His gorgeous images of Black women with natural hair and bold jewelry and outfits challenged American beauty standards of the 1960s and boldly claimed space to celebrate Blackness as well as African culture and heritage.
These photographs grew out of Brathwaite’s work with organizations he helped to found: the African Jazz and Art Society and Studios (AJASS), which organized Black cultural events, like jazz concerts, as well as Grandassa Models, a group of Black activist models who promoted natural Black beauty and Afrocentric fashions. While recognizing these well-known aspects of Brathwaite’s work, the exhibition Kwame Brathwaite: Things Well Worth Waiting For, now open, digs into Brathwaite’s deep archives to highlight the photographer’s connection to music, for it was music that ignited his photography career, music that informed his photographic approach, and music that was often the subject of his photographs and writings.
Brathwaite first picked up a camera in 1956 after watching a friend snap shot after shot in the dim light of a club during a concert Brathwaite had organized. Mesmerized, he quickly saved up his earnings from the music shows he put together to buy a professional camera and poured himself into learning all he could about photography. Although he read many books on the subject, music—jazz, blues, soul, funk—was his most influential teacher and the source of his first inspiration, that sensory understanding and the whole culture that surrounds it. “You want to get the feeling, the mood that you’re experiencing when they’re playing,” the artist has said. “That’s the thing. You want to capture that.”
And he did. His earliest images document the jazz scene of New York—its electrifying performers, its dedicated fans, and its unique atmosphere and rhythms. He took that same sensitivity into his pictures of New York’s annual Marcus Garvey Day celebration, capturing the exuberance and spectacle of this event honoring the Jamaican-born organizer of the United States’ first Black nationalist movement.
While Brathwaite spent most of the 1960s living and working in New York, in the 1970s he began to travel widely as a correspondent for numerous international music magazines. Not only did he continue to use his camera to create portraits of musicians and document concerts, but he also wrote about the distinct sounds of soul music. Among the noteworthy performances he covered were national events such as the 1963 Motown Revue at the Apollo and WattStax ’72 and international ones like the Jackson 5’s first trip to Africa in 1974.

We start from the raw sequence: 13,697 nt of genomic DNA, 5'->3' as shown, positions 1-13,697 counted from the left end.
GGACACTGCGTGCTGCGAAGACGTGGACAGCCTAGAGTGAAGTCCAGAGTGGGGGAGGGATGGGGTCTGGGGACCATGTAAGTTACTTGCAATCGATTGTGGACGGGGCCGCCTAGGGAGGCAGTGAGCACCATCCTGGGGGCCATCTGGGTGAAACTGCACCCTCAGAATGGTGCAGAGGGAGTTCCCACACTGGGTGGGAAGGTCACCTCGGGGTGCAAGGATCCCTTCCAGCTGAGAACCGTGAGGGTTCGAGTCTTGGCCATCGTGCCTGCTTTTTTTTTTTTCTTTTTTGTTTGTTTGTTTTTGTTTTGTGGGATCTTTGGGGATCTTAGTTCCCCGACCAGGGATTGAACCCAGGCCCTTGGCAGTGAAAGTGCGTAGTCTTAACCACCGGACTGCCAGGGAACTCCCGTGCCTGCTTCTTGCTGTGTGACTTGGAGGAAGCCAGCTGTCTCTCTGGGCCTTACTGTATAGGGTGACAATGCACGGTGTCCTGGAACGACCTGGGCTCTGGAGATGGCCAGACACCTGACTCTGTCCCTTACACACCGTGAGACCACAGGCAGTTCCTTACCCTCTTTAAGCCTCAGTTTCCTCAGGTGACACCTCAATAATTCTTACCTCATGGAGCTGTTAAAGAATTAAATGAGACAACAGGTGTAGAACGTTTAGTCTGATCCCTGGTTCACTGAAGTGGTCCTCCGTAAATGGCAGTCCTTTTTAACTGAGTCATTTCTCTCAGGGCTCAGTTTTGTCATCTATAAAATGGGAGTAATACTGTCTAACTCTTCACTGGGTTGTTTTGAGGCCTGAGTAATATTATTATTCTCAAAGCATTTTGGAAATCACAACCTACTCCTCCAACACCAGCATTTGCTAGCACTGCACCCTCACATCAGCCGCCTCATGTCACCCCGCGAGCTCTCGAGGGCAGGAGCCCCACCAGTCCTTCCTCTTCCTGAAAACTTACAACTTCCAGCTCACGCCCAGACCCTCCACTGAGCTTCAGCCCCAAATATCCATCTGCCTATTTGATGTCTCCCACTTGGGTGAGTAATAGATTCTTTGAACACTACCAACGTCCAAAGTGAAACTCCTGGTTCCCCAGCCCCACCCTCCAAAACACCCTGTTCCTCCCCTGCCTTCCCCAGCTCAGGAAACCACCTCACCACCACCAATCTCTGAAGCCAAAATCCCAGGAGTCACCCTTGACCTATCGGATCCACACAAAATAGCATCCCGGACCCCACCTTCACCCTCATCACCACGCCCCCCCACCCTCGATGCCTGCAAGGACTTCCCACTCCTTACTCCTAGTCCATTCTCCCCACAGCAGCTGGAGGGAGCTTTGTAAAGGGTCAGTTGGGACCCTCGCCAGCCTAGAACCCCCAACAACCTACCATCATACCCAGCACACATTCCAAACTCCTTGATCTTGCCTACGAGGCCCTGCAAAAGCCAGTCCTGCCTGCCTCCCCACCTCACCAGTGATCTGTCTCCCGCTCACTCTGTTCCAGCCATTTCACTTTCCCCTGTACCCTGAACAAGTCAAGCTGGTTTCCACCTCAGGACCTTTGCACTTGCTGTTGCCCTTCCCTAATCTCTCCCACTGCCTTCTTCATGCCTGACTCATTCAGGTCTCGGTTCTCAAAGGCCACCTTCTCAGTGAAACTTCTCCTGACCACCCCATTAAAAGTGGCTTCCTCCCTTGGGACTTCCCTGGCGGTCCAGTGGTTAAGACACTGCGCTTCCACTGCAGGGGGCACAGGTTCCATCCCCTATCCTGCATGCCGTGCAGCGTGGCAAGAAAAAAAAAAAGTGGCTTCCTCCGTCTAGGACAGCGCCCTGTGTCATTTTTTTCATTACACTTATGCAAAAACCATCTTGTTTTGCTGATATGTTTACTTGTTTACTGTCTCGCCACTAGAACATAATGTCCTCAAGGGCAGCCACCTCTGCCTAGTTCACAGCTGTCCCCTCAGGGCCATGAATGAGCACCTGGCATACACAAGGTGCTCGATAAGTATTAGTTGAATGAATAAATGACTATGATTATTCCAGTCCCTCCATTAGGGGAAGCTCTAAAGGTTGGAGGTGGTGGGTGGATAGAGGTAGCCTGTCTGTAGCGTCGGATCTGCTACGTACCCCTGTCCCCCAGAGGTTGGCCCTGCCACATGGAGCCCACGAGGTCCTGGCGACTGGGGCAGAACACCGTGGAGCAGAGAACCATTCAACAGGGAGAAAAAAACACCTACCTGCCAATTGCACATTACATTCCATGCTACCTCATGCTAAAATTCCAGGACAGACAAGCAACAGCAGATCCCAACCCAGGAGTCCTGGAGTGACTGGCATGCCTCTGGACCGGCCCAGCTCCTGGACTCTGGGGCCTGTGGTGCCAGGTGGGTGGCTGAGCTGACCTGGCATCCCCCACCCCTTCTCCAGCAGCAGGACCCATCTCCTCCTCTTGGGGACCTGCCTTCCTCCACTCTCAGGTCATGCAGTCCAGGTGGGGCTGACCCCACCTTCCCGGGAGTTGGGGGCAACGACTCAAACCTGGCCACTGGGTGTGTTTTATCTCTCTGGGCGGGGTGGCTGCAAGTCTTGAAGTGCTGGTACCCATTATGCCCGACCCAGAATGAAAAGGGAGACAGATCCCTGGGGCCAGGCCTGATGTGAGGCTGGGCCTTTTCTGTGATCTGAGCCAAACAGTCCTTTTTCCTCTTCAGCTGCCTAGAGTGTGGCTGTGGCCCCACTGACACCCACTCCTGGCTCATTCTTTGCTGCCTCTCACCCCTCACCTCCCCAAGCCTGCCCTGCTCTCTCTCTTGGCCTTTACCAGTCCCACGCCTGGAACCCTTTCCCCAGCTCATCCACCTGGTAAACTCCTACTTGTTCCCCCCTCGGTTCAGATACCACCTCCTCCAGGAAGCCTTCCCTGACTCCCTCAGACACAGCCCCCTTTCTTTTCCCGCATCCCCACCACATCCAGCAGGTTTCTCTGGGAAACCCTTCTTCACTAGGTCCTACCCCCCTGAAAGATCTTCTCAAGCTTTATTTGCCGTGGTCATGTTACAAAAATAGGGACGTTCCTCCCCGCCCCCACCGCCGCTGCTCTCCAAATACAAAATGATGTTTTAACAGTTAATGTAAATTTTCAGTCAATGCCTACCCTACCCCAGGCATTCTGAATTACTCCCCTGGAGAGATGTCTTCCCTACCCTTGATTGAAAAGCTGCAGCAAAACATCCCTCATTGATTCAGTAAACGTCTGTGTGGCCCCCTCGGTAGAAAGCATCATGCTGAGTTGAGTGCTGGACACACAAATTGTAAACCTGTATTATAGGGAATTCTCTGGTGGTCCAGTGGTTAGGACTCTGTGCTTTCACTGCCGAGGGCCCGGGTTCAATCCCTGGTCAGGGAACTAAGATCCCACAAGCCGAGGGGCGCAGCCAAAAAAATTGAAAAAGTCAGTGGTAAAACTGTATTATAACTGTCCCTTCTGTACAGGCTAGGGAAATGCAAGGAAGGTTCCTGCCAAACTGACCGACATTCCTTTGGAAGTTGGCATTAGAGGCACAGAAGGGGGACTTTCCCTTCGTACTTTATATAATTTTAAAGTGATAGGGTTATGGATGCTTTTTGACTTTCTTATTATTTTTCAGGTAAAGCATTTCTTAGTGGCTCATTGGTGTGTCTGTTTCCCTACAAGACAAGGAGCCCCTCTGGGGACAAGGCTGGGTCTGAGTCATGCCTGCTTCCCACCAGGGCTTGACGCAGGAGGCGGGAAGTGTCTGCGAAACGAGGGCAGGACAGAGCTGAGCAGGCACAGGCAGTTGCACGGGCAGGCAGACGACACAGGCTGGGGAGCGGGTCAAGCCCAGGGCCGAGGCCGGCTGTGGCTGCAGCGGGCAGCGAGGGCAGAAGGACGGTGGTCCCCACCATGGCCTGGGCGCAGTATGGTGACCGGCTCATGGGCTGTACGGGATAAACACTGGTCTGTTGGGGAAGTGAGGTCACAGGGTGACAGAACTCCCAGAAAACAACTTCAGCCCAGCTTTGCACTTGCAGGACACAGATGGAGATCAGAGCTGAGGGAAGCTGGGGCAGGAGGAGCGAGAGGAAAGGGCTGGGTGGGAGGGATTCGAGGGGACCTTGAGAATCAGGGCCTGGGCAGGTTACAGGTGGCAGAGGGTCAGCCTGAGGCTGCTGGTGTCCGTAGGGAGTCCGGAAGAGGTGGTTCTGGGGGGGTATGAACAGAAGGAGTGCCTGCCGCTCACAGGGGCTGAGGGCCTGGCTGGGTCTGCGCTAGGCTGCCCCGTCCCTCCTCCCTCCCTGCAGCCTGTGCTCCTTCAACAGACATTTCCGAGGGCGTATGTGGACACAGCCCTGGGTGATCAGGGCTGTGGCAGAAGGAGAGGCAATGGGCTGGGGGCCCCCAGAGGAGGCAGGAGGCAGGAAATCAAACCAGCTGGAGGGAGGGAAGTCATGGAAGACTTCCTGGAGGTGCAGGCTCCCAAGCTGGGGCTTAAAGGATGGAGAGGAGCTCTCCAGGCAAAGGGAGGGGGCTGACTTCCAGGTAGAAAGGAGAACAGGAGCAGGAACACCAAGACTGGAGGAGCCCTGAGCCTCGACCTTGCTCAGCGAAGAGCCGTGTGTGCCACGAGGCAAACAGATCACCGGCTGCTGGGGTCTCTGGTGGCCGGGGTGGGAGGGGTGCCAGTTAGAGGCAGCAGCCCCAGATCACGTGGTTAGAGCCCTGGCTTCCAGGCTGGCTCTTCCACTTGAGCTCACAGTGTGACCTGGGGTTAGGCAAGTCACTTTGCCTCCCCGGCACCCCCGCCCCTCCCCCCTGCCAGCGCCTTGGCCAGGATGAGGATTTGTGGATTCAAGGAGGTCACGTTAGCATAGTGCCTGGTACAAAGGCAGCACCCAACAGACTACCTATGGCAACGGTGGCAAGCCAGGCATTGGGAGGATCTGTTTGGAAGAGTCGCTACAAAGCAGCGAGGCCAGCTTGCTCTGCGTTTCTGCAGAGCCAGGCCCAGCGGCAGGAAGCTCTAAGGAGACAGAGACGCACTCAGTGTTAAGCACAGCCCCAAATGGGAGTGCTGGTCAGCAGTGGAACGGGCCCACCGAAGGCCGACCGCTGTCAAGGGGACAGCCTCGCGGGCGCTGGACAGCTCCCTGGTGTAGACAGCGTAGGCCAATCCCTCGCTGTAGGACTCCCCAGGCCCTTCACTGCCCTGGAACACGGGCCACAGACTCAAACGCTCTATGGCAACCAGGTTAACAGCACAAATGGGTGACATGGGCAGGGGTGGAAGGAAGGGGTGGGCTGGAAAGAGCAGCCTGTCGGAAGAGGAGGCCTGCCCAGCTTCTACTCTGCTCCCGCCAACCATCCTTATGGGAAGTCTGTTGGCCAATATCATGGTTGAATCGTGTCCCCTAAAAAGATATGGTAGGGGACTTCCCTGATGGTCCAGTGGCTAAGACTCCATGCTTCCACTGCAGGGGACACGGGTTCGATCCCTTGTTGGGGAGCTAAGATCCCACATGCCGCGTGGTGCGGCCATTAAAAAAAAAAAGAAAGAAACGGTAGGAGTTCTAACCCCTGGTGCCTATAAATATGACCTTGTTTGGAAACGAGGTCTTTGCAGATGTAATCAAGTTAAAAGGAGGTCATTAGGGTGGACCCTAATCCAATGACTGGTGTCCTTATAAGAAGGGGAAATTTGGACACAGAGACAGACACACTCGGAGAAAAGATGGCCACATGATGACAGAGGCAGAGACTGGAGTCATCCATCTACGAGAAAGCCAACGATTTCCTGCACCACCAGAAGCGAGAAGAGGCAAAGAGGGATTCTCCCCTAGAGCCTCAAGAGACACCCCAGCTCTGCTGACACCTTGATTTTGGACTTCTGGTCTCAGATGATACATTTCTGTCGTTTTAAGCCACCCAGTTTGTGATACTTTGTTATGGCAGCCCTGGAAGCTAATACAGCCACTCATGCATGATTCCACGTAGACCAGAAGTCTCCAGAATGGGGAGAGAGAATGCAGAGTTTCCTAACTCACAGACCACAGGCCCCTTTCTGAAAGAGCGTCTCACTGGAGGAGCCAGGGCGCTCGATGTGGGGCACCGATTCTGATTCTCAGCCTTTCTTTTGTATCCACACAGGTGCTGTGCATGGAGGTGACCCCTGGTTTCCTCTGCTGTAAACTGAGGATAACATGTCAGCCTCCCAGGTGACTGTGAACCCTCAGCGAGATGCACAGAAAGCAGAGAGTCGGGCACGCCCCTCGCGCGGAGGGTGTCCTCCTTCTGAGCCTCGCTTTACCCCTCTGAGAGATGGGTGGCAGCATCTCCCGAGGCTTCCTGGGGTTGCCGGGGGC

That same year Brathwaite also traveled to the Republic of Zaire, now known as the Democratic Republic of the Congo, to document the music festival in Kinshasa, arranged in conjunction with the “Rumble in the Jungle” boxing match between George Foreman and Muhammad Ali. His article, published in the British magazine Blues & Soul and titled “Soul in the Heart of Africa,” chronicled the incredible efforts undertaken to organize the festival. It also offered commentary on several of the sets, including those by well-known performers such as James Brown, B. B. King, Sister Sledge, and Miriam Makeba. A look into Brathwaite’s rich body of work reveals that his engagement with each of these musicians did not begin and end with the Zaire Festival: Brathwaite also photographed them regularly throughout his career, creating an invaluable archive of their performances.
[My father] knew a lot of stars but didn’t do it for the fame. His goal was to uplift and empower African Americans.
—Kwame Brathwaite, the photographer’s son
Brathwaite’s photographs also appeared on numerous album covers. His colorful backdrops and preference for confident gazes aligned with the up-tempos and fluid melodies of Black popular music. For example, in 1976, Brathwaite photographed actress Marcia McBroom adorned with a headpiece made of pink and yellow feathers, with downy marabou feathers draped over her body. A photograph from this shoot appeared on the cover of Fabulous, a 1976 album by the Stylistics, a Philadelphia-based soul group.
Because music has been so instrumental in Brathwaite’s life and career, and because this influence is the focus of our exhibition, we have titled the show Things Well Worth Waiting For, which was a title Brathwaite used for his review of Stevie Wonder’s 1976 album, Songs in the Key of Life. For Brathwaite, this phrase captured the excited anticipation so many felt for the release of Wonder’s record, but the words also seem to capture Brathwaite’s perspective on the 1970s as a period of both uncertainty and great possibility. For me, it also reflects the process of working with Brathwaite’s son and daughter-in-law, Kwame and Robynn Brathwaite, who so generously gave me access to the treasure trove that is the Brathwaite Archives, and of course conveys how much I am excited to be sharing the show with the museum’s members and visitors. When you visit, I think you will find the title quite apt as well.
—Grace Deveney, David C. and Sarajean Ruttenberg Associate Curator, Photography and Media
Support for Kwame Brathwaite: Things Well Worth Waiting For is provided by the Black Dog Fund.
- From the Curator